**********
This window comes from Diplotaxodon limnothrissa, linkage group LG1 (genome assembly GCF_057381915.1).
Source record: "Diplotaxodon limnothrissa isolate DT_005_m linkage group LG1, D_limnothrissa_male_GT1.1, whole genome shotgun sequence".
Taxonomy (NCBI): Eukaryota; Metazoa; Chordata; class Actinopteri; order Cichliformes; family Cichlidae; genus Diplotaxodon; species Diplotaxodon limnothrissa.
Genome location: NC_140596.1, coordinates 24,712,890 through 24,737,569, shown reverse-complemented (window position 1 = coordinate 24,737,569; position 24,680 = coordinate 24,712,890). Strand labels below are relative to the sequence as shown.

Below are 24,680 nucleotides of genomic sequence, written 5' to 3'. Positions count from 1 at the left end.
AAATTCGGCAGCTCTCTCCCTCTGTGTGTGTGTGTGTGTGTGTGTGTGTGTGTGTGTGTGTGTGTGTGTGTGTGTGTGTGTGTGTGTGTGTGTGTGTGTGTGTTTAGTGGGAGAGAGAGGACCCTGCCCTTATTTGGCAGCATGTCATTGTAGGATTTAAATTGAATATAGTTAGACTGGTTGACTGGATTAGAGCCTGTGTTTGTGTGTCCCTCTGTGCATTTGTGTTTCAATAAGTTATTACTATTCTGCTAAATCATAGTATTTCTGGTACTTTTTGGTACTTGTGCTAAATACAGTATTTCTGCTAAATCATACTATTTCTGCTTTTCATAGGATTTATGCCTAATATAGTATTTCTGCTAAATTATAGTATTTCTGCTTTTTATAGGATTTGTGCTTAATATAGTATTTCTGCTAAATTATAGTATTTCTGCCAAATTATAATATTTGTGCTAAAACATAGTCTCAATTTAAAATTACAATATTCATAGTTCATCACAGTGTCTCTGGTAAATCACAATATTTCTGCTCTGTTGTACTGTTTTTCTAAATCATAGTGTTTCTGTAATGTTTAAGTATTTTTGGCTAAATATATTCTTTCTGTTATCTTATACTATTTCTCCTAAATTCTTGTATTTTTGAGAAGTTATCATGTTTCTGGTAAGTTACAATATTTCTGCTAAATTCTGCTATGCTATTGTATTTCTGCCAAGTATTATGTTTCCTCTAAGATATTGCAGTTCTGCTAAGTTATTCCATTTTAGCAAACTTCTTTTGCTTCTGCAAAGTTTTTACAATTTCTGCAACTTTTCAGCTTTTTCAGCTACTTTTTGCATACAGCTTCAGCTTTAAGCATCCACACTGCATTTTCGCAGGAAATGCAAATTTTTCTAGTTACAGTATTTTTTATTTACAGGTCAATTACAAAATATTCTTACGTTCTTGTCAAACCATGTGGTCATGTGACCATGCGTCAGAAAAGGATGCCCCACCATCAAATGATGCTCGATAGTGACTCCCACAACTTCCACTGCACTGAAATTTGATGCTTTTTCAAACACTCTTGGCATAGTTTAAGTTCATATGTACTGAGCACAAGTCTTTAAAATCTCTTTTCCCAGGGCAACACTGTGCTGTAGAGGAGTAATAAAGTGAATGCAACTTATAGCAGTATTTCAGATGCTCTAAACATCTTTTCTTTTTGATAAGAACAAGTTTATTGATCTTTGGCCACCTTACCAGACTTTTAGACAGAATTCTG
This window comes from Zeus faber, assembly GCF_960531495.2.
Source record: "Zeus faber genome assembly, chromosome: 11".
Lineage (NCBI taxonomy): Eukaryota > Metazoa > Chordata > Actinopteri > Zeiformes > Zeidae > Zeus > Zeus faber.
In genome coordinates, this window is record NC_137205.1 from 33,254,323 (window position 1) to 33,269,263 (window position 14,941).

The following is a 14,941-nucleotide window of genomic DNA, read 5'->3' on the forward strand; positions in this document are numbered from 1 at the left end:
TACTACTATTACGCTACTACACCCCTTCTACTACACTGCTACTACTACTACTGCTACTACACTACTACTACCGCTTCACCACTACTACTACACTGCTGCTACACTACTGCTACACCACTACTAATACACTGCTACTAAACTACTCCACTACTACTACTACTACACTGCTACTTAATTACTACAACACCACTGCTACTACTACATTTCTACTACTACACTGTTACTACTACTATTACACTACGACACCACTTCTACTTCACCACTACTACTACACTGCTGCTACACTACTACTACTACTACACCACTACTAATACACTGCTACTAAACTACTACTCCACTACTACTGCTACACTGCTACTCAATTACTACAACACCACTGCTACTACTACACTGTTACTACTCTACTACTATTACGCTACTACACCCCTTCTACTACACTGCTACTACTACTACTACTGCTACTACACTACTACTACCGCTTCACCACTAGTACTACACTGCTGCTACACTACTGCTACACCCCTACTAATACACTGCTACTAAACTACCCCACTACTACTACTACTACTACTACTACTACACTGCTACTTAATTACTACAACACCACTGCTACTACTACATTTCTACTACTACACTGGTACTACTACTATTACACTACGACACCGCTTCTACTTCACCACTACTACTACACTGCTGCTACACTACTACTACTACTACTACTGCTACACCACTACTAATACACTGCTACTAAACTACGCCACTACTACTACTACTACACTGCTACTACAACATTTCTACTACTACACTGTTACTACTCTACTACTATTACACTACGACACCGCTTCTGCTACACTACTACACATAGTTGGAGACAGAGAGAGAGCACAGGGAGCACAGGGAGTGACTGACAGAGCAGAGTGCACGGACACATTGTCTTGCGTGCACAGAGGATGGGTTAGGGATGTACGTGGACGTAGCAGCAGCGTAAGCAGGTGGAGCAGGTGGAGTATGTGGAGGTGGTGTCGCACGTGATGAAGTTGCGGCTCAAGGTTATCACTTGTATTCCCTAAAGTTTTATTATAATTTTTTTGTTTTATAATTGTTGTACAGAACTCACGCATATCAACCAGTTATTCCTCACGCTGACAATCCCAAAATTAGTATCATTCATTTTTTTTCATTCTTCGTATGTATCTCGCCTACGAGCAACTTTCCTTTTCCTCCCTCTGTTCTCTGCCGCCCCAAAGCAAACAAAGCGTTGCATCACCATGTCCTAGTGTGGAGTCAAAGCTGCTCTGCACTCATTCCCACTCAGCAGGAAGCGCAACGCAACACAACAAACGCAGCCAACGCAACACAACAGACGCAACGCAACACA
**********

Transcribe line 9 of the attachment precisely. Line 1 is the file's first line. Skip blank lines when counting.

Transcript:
Lineage (NCBI taxonomy): Eukaryota > Metazoa > Chordata > Actinopteri > Zeiformes > Zeidae > Zeus > Zeus faber.